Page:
Columnist doesn’t know what systematic racism is

Dale Courtney’s June 24 opinion piece on the Black Lives Matter movement struck me as a racist diatribe in the guise of a reasoned essay.

His piece is front-loaded, with the first paragraph mentioning that four recent academic studies have demonstrated that “there is no systemic police brutality directed toward minorities.”

Courtney seems to have a vested interest in readers taking his word for it, since he provides no citations, article titles or quotations. One can only assume, for example, that the PNAS article Courtney vaguely gestures toward is “Officer Characteristics and Racial Disparities in Fatal Officer-Involved Shootings,” by Johnson et al. This article received some press for its controversial assertion that “white officers are not more likely to shoot minority civilians than nonwhite officers.”

But Dean Knox and Jonathan Mummolo have shown in their response letter, “Making Inferences About Racial Disparities in Police Violence,” that the Johnson et al. analysis only examines whether a person fatally shot by police is more likely to be Black (or Hispanic) than white. Johnson himself acknowledged the gap between the data and his brow-raising assertion in a preprint response to Knox and Mummolo. Of course white people are more likely to be killed by the police. They comprise about 70 percent of the U.S. population. That doesn’t mean systemic racism is a myth.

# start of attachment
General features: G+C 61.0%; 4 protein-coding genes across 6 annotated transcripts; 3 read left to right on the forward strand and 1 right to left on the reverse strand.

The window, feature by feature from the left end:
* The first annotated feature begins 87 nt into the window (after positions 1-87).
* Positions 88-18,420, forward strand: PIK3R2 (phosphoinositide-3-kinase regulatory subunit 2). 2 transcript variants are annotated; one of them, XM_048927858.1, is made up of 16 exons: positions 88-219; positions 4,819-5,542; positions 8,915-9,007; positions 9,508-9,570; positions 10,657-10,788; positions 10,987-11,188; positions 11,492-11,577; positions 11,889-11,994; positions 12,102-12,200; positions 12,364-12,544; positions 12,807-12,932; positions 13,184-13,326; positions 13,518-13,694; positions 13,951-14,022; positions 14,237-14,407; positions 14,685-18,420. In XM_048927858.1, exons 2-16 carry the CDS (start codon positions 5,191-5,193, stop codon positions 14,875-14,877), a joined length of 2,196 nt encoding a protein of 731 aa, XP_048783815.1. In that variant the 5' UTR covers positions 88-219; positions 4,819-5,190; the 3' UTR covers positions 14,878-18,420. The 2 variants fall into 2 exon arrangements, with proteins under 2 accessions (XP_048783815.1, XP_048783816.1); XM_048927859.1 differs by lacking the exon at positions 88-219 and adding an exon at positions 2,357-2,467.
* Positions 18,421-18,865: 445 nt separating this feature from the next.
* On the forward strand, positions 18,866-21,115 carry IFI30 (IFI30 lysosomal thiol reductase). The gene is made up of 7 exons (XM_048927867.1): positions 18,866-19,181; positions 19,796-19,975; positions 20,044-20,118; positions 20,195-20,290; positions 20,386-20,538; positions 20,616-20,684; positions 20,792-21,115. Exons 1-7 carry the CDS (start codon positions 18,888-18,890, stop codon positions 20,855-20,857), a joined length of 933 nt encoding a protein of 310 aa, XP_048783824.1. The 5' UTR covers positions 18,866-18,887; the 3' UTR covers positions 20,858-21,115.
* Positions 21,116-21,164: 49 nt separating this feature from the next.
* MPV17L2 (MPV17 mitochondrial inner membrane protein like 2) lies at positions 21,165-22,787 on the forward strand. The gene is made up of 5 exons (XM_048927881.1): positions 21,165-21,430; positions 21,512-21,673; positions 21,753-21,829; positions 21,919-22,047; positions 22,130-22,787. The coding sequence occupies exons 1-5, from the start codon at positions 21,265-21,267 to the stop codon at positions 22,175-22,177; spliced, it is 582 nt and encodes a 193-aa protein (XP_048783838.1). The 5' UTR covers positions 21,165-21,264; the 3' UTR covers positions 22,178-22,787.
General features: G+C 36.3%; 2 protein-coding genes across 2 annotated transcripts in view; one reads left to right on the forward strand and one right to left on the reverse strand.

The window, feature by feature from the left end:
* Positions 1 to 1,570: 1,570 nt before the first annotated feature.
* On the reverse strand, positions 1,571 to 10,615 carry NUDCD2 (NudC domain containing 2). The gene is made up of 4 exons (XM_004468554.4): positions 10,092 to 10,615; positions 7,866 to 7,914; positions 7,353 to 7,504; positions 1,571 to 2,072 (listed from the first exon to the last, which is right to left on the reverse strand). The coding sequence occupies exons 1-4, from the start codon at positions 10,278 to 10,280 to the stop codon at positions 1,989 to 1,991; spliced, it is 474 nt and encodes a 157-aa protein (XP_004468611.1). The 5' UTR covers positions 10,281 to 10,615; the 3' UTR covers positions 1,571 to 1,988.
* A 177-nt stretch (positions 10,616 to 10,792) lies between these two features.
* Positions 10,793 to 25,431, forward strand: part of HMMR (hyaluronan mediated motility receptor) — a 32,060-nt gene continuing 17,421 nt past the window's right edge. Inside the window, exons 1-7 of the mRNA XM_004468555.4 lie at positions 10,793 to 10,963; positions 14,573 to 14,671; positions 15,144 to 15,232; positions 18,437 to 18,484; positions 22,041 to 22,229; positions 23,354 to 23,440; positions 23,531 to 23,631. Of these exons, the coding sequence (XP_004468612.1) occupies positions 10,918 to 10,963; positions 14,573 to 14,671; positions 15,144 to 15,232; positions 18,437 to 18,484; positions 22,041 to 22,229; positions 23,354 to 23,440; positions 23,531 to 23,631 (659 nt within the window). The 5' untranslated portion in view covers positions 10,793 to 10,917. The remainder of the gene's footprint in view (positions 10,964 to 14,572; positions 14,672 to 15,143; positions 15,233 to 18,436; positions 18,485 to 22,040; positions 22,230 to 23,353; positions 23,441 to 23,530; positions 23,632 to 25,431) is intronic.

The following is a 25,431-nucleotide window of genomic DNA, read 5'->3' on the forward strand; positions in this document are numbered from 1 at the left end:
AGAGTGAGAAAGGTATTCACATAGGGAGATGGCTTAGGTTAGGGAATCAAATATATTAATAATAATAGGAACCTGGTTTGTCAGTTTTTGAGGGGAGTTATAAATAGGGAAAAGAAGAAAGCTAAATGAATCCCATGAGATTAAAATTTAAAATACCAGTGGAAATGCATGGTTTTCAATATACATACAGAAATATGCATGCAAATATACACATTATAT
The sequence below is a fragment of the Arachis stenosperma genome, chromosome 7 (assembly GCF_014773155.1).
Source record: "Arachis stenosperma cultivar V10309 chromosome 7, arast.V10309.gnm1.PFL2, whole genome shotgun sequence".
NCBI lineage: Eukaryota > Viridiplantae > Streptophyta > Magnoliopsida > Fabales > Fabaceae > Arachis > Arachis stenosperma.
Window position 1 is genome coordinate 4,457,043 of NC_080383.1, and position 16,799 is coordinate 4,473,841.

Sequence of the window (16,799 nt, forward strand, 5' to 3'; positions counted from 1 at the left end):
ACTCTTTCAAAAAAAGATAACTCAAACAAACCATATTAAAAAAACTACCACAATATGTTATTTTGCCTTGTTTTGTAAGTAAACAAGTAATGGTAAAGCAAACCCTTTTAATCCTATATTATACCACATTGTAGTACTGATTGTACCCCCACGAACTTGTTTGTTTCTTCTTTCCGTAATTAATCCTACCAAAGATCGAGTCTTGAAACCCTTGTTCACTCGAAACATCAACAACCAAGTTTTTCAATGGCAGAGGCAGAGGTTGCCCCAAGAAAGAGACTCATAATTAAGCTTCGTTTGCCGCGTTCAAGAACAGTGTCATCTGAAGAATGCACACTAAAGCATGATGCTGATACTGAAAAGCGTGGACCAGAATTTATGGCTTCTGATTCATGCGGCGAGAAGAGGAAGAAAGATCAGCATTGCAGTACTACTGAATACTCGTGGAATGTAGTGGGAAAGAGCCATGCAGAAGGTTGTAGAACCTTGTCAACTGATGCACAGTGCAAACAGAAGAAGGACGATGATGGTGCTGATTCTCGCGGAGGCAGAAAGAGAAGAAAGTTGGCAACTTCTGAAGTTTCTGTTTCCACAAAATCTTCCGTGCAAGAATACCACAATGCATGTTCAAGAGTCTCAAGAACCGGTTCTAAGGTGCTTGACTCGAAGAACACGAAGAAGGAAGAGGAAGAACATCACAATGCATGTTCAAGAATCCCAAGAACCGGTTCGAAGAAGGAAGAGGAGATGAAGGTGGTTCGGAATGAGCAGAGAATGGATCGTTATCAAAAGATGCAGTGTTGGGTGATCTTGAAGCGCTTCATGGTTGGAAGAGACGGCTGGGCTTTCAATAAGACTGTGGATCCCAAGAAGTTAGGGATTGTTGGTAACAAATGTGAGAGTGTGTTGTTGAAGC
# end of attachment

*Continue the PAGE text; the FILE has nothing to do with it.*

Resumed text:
After his pseudo-scientific opener, Courtney really starts to let it all hang out. He misuses more statistics, failing to account for several contextual factors, such as segregation, population disparities and the cascading effects of generational poverty.

This is all because Dale Courtney doesn’t actually know what systemic racism is. His approach is more emotional than academic, as he demonstrates later in the article by claiming that Black people “murdered” 300,000 “pre-born Black babies” in 2018.

Taylor Gould

Moscow

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